An excellent example of a diagnosis where research could assist a counselor in patient care and treatment is depression disorder. By using qualitative research, for example, the clinician would explore the EBT interventions, such as CBT and exposure therapy, which are used to treat patients before selecting the most appropriate one (Sheperis, Daniels, & Young, 2010). In this instance, the counselor would first identify the patient’s concerns as far as depression disorder is concerns. Data such as the existence of depressed mood or loss of interest or pleasure, for example, would be collected by the clinician to develop the patient’s treatment goals (LeCroy, 2008). Using the internet, the counselor would search for interventions, and in this case, the CBT and exposure therapy, and match them with the client’s concerns. Books, journals, and other articles contain manuals such as the DSM-5, which help counselors in the diagnostic process. By using the DSM-5 and other researches, it would be easier for the counselor to weigh the advantages and demerits of the two intervention options (Wampold, 2011). For example, CBT has more benefits than exposure therapy and fewer disadvantages compared to exposure therapy.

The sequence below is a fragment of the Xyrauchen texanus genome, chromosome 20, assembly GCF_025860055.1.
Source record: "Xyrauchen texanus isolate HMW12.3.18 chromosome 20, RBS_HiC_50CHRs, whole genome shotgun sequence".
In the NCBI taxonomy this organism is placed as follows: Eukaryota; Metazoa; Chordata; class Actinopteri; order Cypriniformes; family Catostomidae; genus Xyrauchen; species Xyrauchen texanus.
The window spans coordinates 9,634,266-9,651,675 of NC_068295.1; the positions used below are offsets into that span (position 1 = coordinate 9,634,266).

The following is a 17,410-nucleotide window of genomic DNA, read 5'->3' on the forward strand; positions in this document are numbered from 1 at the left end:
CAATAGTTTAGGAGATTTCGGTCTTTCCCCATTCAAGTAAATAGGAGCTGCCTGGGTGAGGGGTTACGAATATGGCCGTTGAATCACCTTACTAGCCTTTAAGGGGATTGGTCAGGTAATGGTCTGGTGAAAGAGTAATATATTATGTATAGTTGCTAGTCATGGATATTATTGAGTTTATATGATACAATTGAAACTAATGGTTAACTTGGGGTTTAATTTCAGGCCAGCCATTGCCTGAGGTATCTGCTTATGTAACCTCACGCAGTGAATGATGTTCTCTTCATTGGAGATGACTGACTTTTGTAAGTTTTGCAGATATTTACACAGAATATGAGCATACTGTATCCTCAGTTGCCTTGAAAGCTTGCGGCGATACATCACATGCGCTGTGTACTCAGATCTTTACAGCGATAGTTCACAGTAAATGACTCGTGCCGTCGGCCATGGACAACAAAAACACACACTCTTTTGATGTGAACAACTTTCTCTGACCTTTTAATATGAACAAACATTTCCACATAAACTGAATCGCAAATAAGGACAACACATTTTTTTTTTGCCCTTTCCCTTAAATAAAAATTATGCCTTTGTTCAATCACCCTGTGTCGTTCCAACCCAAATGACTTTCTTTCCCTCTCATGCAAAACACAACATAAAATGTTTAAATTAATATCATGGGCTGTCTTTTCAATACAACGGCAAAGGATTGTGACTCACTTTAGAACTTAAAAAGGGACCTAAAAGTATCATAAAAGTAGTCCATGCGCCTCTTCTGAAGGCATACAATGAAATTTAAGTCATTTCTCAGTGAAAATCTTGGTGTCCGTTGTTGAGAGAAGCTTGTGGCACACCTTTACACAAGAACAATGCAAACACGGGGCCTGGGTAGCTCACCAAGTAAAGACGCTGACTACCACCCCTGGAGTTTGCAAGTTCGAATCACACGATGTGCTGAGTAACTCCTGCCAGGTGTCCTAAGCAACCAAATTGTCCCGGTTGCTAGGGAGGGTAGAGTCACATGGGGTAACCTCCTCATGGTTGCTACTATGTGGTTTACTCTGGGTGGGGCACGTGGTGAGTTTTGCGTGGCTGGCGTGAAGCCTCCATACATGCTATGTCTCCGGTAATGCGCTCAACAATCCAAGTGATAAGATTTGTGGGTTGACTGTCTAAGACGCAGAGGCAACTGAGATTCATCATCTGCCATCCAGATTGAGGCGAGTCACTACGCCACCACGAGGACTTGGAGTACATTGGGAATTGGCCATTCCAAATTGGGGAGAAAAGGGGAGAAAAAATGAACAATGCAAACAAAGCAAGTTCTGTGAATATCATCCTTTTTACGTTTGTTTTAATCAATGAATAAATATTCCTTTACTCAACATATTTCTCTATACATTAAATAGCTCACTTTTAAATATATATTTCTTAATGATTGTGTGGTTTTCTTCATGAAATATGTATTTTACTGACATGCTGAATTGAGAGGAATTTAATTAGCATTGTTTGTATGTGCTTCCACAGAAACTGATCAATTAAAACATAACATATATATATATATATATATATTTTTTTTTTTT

Thus, doing research enables a counselor to select the appropriate evidence-based treatment. In the case of depression diagnosis, the most appropriate EBT, as guided by research, is CBT.
Fidler, F. (2010). The American Psychological Association publication manual sixth edition: implications for statistics education. In Proceedings of the Eighth International Conference on Teaching Statistics, 7.
LeCroy, C. W. (2008). Handbook of evidence-based treatment manuals for children and adolescents. New York: Oxford University Press.
Sheperis, C. J., Daniels, H. M., & Young, S. J. (2010). Counseling Research: Quantitative, Qualitative, and Mixed Methods (2nd ed.). Boston: Pearson.
Wampold, B. E. (2011). Evidence-based treatments for depression and anxiety versus treatment-as-usual: a meta-analysis of direct comparisons. Clinical Psychology Review, 31(8), 4-12.